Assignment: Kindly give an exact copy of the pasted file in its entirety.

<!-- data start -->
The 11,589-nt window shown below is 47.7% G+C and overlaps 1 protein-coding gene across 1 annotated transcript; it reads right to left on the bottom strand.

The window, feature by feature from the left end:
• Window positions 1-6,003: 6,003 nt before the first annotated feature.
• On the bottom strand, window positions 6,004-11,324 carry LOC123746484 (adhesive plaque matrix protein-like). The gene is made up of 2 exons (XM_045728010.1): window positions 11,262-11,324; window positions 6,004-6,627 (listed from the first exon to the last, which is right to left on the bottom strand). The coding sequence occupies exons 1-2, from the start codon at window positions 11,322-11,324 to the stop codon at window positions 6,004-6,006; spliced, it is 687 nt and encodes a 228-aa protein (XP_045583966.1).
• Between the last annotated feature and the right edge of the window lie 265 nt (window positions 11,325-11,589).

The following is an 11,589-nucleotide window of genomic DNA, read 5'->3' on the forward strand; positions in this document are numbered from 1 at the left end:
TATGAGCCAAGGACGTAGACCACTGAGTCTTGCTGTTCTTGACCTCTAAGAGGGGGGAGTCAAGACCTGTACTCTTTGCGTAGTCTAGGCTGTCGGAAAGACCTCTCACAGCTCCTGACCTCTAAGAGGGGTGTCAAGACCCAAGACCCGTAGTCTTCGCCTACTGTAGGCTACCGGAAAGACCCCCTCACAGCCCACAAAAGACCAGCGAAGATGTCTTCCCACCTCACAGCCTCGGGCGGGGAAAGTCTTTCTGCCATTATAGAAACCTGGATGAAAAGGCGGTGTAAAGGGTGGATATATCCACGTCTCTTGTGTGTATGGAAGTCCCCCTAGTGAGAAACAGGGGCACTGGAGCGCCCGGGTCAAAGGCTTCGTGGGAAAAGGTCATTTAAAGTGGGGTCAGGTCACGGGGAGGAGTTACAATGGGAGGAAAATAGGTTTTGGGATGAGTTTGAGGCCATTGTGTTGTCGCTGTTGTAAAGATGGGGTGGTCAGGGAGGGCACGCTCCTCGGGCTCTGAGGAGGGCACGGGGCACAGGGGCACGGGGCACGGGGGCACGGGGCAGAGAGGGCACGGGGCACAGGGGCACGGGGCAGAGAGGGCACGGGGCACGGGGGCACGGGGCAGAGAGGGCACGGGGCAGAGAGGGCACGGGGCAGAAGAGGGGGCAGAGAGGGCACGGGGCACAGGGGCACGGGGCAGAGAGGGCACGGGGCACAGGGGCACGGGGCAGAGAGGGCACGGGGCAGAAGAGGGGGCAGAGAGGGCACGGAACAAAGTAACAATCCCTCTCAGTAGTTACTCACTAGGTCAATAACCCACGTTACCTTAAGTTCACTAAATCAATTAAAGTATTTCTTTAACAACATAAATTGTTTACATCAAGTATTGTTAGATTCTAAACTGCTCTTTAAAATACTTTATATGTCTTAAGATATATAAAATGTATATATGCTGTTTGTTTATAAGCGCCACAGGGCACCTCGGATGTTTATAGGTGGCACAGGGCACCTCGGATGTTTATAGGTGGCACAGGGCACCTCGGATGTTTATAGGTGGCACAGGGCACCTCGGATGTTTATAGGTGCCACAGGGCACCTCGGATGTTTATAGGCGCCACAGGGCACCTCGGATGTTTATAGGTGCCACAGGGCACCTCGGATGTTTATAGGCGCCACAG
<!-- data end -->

The 11,589-nt window shown below is 47.7% G+C and overlaps 1 protein-coding gene across 1 annotated transcript; it reads right to left on the bottom strand.

The window, feature by feature from the left end:
• Window positions 1-6,003: 6,003 nt before the first annotated feature.
• On the bottom strand, window positions 6,004-11,324 carry LOC123746484 (adhesive plaque matrix protein-like). The gene is made up of 2 exons (XM_045728010.1): window positions 11,262-11,324; window positions 6,004-6,627 (listed from the first exon to the last, which is right to left on the bottom strand). The coding sequence occupies exons 1-2, from the start codon at window positions 11,322-11,324 to the stop codon at window positions 6,004-6,006; spliced, it is 687 nt and encodes a 228-aa protein (XP_045583966.1).
• Between the last annotated feature and the right edge of the window lie 265 nt (window positions 11,325-11,589).

The following is an 11,589-nucleotide window of genomic DNA, read 5'->3' on the forward strand; positions in this document are numbered from 1 at the left end:
TATGAGCCAAGGACGTAGACCACTGAGTCTTGCTGTTCTTGACCTCTAAGAGGGGGGAGTCAAGACCTGTACTCTTTGCGTAGTCTAGGCTGTCGGAAAGACCTCTCACAGCTCCTGACCTCTAAGAGGGGTGTCAAGACCCAAGACCCGTAGTCTTCGCCTACTGTAGGCTACCGGAAAGACCCCCTCACAGCCCACAAAAGACCAGCGAAGATGTCTTCCCACCTCACAGCCTCGGGCGGGGAAAGTCTTTCTGCCATTATAGAAACCTGGATGAAAAGGCGGTGTAAAGGGTGGATATATCCACGTCTCTTGTGTGTATGGAAGTCCCCCTAGTGAGAAACAGGGGCACTGGAGCGCCCGGGTCAAAGGCTTCGTGGGAAAAGGTCATTTAAAGTGGGGTCAGGTCACGGGGAGGAGTTACAATGGGAGGAAAATAGGTTTTGGGATGAGTTTGAGGCCATTGTGTTGTCGCTGTTGTAAAGATGGGGTGGTCAGGGAGGGCACGCTCCTCGGGCTCTGAGGAGGGCACGGGGCACAGGGGCACGGGGCACGGGGGCACGGGGCAGAGAGGGCACGGGGCACAGGGGCACGGGGCAGAGAGGGCACGGGGCACGGGGGCACGGGGCAGAGAGGGCACGGGGCAGAGAGGGCACGGGGCAGAAGAGGGGGCAGAGAGGGCACGGGGCACAGGGGCACGGGGCAGAGAGGGCACGGGGCACAGGGGCACGGGGCAGAGAGGGCACGGGGCAGAAGAGGGGGCAGAGAGGGCACGGAACAAAGTAACAATCCCTCTCAGTAGTTACTCACTAGGTCAATAACCCACGTTACCTTAAGTTCACTAAATCAATTAAAGTATTTCTTTAACAACATAAATTGTTTACATCAAGTATTGTTAGATTCTAAACTGCTCTTTAAAATACTTTATATGTCTTAAGATATATAAAATGTATATATGCTGTTTGTTTATAAGCGCCACAGGGCACCTCGGATGTTTATAGGTGGCACAGGGCACCTCGGATGTTTATAGGTGGCACAGGGCACCTCGGATGTTTATAGGTGGCACAGGGCACCTCGGATGTTTATAGGTGCCACAGGGCACCTCGGATGTTTATAGGCGCCACAGGGCACCTCGGATGTTTATAGGTGCCACAGGGCACCTCGGATGTTTATAGGCGCCACAG